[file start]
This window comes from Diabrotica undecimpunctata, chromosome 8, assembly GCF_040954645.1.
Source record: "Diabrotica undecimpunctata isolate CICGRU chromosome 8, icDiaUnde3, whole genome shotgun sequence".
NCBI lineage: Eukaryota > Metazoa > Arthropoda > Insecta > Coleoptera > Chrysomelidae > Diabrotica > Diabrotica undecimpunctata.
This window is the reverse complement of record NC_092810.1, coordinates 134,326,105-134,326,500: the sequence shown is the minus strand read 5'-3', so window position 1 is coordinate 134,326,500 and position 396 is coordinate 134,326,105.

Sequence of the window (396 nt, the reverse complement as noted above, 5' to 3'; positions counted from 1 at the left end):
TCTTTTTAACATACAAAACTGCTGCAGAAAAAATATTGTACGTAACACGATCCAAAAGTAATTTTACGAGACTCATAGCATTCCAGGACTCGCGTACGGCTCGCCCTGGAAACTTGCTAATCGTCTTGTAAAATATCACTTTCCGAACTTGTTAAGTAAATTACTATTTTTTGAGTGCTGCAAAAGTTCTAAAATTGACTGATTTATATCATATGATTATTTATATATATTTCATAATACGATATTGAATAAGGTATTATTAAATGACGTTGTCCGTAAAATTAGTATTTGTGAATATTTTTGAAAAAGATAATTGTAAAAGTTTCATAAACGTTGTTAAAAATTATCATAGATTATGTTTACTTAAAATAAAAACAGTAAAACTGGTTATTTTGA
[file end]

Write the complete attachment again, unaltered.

This window comes from Diabrotica undecimpunctata, chromosome 8, assembly GCF_040954645.1.
Source record: "Diabrotica undecimpunctata isolate CICGRU chromosome 8, icDiaUnde3, whole genome shotgun sequence".
NCBI lineage: Eukaryota > Metazoa > Arthropoda > Insecta > Coleoptera > Chrysomelidae > Diabrotica > Diabrotica undecimpunctata.
This window is the reverse complement of record NC_092810.1, coordinates 134,326,105-134,326,500: the sequence shown is the minus strand read 5'-3', so window position 1 is coordinate 134,326,500 and position 396 is coordinate 134,326,105.

Sequence of the window (396 nt, the reverse complement as noted above, 5' to 3'; positions counted from 1 at the left end):
TCTTTTTAACATACAAAACTGCTGCAGAAAAAATATTGTACGTAACACGATCCAAAAGTAATTTTACGAGACTCATAGCATTCCAGGACTCGCGTACGGCTCGCCCTGGAAACTTGCTAATCGTCTTGTAAAATATCACTTTCCGAACTTGTTAAGTAAATTACTATTTTTTGAGTGCTGCAAAAGTTCTAAAATTGACTGATTTATATCATATGATTATTTATATATATTTCATAATACGATATTGAATAAGGTATTATTAAATGACGTTGTCCGTAAAATTAGTATTTGTGAATATTTTTGAAAAAGATAATTGTAAAAGTTTCATAAACGTTGTTAAAAATTATCATAGATTATGTTTACTTAAAATAAAAACAGTAAAACTGGTTATTTTGA